Thermal inclusions: How one spin can destroy a many-body localized phase

Pedro Ponte, C. R. Laumann, David A. Huse, A. Chandran

Research output: Contribution to journalArticle

29 Scopus citations

Abstract

Many-body localized (MBL) systems lie outside the framework of statistical mechanics, as they fail to equilibrate under their own quantum dynamics. Even basic features of MBL systems, such as their stability to thermal inclusions and the nature of the dynamical transition to thermalizing behaviour, remain poorly understood. We study a simple central spin model to address these questions: a two-level system interacting with strength J with N < 1 localized bits subject to random fields. On increasing J, the system transitions from an MBL to a delocalized phase on the vanishing scale J c(N) - 1/N, up to logarithmic corrections. In the transition region, the single-site eigenstate entanglement entropies exhibit bimodal distributions, so that localized bits are either 'on' (strongly entangled) or 'off' (weakly entangled) in eigenstates. The clusters of 'on' bits vary significantly between eigenstates of the same sample, which provides evidence for a heterogeneous discontinuous transition out of the localized phase in single-site observables. We obtain these results by perturbative mapping to bond percolation on the hypercube at small J and by numerical exact diagonalization of the full many-body system. Our results support the arguments that the MBL phase is unstable in systems with short-range interactions and quenched randomness in dimensions d that are high but finite.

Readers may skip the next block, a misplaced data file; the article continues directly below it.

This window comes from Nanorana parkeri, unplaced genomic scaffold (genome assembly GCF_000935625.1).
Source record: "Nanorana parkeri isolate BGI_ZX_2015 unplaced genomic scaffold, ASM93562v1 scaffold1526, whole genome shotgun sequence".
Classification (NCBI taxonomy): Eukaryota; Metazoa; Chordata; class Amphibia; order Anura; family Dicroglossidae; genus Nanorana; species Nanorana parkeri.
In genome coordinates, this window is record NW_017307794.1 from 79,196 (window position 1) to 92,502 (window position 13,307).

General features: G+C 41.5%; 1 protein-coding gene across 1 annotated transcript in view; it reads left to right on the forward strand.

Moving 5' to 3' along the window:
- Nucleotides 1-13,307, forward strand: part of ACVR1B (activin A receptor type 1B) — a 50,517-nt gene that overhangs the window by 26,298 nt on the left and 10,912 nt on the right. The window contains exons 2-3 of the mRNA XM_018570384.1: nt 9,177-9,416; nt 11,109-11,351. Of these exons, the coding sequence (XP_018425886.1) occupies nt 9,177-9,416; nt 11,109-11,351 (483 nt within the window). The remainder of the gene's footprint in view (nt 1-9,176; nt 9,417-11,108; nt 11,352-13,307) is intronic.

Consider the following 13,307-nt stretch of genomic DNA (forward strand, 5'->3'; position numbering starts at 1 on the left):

Original languageEnglish (US)
Article number20160428
JournalPhilosophical Transactions of the Royal Society A: Mathematical, Physical and Engineering Sciences
Volume375
Issue number2108
DOIs
StatePublished - Dec 13 2017

All Science Journal Classification (ASJC) codes

  • Mathematics(all)
  • Engineering(all)
  • Physics and Astronomy(all)

Keywords

  • Central spin model
  • Eigenstate thermalization hypothesis
  • Many-body localization
  • Non-ergodic delocalized phase
  • Thermal inclusions
  • Thermalization

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